Organic Hay Pays Off for Minnesota Farmer

This farmer’s haying process helps keep weeds at bay, boosts soil health, and makes him some money.

| March/April 2018

  • Fernholz has had great success growing alfalfa on his property.
    Photo courtesy FARM SHOW

Carmen Fernholz has been growing hay organically for more than 40 years, and he says it pays off in three ways: He has a strong market of organic dairy producers, it builds soil for his crop rotation, and it controls Canada thistle.

“Canada thistle is the most challenging weed for me farming organically,” says Fernholz. “A good solid stand of pure alfalfa left in place for three years is the best practice I’ve found to keep Canada thistle at an acceptable level.”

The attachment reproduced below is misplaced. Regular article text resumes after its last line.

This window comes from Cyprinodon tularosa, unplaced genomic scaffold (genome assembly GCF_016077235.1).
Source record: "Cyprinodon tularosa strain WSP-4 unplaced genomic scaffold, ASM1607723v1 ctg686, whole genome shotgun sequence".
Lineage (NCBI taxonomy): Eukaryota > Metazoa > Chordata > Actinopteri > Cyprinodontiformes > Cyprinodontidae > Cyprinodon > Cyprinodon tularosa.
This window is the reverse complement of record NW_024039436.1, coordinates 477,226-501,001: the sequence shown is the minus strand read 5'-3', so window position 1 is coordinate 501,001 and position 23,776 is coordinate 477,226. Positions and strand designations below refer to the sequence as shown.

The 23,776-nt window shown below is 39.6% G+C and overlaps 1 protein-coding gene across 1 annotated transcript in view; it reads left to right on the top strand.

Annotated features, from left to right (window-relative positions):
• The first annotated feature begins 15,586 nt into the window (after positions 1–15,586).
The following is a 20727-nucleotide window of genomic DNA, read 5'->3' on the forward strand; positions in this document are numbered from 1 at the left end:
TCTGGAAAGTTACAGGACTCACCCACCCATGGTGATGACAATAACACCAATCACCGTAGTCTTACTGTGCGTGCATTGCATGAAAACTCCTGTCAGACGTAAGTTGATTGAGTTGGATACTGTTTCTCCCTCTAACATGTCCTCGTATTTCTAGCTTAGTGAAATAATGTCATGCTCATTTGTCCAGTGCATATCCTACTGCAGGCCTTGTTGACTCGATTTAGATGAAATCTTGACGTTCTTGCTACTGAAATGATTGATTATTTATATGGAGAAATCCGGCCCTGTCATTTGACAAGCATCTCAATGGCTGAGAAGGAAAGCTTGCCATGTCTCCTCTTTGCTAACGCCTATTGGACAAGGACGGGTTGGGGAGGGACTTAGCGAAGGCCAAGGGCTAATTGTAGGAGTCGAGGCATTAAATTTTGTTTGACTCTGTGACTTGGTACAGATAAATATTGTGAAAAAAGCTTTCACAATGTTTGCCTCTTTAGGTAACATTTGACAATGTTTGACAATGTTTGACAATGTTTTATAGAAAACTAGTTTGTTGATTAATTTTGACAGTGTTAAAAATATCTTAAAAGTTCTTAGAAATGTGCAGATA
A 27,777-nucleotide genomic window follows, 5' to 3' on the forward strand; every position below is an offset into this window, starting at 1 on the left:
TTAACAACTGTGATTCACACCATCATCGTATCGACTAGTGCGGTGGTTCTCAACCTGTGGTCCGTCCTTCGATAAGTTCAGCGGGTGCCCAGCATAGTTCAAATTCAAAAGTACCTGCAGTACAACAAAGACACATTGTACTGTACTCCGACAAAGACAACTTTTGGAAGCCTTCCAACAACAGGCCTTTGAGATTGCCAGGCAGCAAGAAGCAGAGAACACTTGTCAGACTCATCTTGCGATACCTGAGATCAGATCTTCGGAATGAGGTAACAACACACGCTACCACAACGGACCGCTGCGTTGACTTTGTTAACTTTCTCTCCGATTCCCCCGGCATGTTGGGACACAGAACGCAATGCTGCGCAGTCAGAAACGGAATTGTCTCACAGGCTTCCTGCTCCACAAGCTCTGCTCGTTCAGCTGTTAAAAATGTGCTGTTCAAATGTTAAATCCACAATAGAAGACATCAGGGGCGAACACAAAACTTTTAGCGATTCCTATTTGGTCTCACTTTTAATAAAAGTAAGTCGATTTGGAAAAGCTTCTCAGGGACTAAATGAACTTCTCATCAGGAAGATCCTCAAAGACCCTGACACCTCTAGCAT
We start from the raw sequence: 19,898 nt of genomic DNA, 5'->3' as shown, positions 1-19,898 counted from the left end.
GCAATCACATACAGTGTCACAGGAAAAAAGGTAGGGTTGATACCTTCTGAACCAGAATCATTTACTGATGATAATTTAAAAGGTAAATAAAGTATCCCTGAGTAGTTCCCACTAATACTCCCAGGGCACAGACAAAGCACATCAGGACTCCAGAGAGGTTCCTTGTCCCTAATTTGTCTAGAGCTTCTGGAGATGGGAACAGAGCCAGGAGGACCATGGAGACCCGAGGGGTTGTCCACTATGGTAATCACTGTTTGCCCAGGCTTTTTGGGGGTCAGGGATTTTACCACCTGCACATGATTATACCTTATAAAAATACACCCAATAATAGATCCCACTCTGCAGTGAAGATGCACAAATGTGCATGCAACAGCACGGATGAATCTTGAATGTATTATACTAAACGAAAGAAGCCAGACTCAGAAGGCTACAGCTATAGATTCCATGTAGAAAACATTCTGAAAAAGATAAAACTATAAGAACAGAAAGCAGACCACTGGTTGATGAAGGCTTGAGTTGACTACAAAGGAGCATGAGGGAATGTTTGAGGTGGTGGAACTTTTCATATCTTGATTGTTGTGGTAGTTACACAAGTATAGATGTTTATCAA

Fernholz seeds his alfalfa at about 15 pounds per acre with a cover crop of oats, wheat, barley, or dry field peas. He harvests the cover at maturity.

“If you plant as early as possible, the alfalfa sprouts, but then lays quiet,” says Fernholz. “When you take the cover crop off, the alfalfa blossoms through.”

With later frosts, Fernholz thinks he could take a cutting of alfalfa the first year. Normally he clips it with a rotary mower twice. The first clipping is about a month after harvesting the cover crop. The second is about a month later, especially if he gets weeds coming through with the regrowth.

“Chopping it off provides more cover and biomass to the field,” says Fernholz.

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